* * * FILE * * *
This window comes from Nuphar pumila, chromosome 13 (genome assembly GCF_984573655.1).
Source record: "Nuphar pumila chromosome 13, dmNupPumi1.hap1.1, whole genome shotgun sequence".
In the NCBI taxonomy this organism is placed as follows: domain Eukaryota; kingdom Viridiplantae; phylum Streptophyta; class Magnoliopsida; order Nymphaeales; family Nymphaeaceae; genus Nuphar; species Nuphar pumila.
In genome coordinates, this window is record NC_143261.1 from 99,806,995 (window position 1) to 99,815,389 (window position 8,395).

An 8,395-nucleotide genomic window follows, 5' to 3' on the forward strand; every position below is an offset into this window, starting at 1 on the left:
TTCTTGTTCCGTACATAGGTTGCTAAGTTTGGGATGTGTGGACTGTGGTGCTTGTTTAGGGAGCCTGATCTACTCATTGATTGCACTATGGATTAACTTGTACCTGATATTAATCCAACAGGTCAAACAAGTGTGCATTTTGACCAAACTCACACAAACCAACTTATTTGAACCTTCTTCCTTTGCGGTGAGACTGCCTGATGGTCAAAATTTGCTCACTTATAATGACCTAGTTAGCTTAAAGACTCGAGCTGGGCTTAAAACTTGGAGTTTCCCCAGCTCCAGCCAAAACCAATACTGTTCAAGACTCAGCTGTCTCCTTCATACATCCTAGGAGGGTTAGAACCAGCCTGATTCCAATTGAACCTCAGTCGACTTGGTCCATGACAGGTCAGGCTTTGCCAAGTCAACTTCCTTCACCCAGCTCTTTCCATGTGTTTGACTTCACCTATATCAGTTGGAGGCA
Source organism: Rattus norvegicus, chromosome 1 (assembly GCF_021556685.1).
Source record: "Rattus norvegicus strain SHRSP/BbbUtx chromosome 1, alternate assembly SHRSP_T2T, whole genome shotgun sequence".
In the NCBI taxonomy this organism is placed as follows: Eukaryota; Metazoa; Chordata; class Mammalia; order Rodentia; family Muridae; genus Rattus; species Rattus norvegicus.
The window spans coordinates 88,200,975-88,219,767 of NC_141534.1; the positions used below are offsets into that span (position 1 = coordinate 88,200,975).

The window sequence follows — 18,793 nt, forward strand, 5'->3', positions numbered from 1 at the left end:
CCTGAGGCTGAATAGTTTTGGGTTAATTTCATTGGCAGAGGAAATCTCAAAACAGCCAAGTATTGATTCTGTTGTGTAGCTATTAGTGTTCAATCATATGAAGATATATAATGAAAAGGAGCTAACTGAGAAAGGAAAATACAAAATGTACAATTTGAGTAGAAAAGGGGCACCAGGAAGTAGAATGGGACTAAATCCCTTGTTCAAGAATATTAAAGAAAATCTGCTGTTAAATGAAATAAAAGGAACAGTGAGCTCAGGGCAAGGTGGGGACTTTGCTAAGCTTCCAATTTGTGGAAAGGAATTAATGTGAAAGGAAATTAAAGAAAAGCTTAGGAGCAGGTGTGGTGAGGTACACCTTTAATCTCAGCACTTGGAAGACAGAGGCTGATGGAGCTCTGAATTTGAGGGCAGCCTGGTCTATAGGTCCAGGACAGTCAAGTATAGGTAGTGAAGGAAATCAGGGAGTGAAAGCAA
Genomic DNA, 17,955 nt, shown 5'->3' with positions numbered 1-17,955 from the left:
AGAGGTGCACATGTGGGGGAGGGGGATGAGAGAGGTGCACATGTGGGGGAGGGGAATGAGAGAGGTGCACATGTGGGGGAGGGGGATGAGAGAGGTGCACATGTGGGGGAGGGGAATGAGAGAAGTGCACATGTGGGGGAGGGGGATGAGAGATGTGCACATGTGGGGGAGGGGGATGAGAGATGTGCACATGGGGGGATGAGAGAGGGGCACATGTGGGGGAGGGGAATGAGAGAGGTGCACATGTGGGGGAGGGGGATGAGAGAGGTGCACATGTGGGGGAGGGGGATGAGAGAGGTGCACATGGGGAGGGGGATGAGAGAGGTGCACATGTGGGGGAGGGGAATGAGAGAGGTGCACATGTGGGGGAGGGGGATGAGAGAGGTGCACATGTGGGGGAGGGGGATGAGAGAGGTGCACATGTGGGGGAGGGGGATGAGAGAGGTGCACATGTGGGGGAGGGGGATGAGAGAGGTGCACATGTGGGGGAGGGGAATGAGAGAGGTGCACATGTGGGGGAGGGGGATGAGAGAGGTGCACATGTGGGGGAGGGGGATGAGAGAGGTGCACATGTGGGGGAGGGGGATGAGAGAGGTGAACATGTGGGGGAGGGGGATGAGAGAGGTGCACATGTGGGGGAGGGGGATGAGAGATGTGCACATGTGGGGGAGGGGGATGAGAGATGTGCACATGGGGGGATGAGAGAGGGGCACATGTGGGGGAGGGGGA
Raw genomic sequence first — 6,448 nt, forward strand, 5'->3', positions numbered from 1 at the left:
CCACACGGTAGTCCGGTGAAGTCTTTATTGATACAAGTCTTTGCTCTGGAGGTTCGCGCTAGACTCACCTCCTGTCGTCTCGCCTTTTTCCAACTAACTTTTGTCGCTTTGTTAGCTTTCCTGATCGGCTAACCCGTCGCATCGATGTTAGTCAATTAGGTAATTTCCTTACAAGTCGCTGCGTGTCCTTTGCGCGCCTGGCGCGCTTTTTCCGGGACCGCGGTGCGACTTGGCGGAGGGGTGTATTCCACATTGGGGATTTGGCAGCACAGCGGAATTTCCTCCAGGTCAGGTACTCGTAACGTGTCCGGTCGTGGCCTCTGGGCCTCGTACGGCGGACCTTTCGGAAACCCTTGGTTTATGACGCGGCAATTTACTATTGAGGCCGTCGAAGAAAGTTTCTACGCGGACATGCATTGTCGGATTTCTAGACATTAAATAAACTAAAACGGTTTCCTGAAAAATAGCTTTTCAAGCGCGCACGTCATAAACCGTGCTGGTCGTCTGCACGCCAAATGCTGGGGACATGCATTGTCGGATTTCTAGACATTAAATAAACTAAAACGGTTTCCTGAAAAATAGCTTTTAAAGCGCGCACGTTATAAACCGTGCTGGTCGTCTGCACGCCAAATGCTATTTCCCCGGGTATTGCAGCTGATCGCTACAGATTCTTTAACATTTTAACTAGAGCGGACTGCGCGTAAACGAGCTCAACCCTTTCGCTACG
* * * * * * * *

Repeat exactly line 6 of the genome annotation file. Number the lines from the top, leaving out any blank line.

TTCTTGTTCCGTACATAGGTTGCTAAGTTTGGGATGTGTGGACTGTGGTGCTTGTTTAGGGAGCCTGATCTACTCATTGATTGCACTATGGATTAACTTGTACCTGATATTAATCCAACAGGTCAAACAAGTGTGCATTTTGACCAAACTCACACAAACCAACTTATTTGAACCTTCTTCCTTTGCGGTGAGACTGCCTGATGGTCAAAATTTGCTCACTTATAATGACCTAGTTAGCTTAAAGACTCGAGCTGGGCTTAAAACTTGGAGTTTCCCCAGCTCCAGCCAAAACCAATACTGTTCAAGACTCAGCTGTCTCCTTCATACATCCTAGGAGGGTTAGAACCAGCCTGATTCCAATTGAACCTCAGTCGACTTGGTCCATGACAGGTCAGGCTTTGCCAAGTCAACTTCCTTCACCCAGCTCTTTCCATGTGTTTGACTTCACCTATATCAGTTGGAGGCA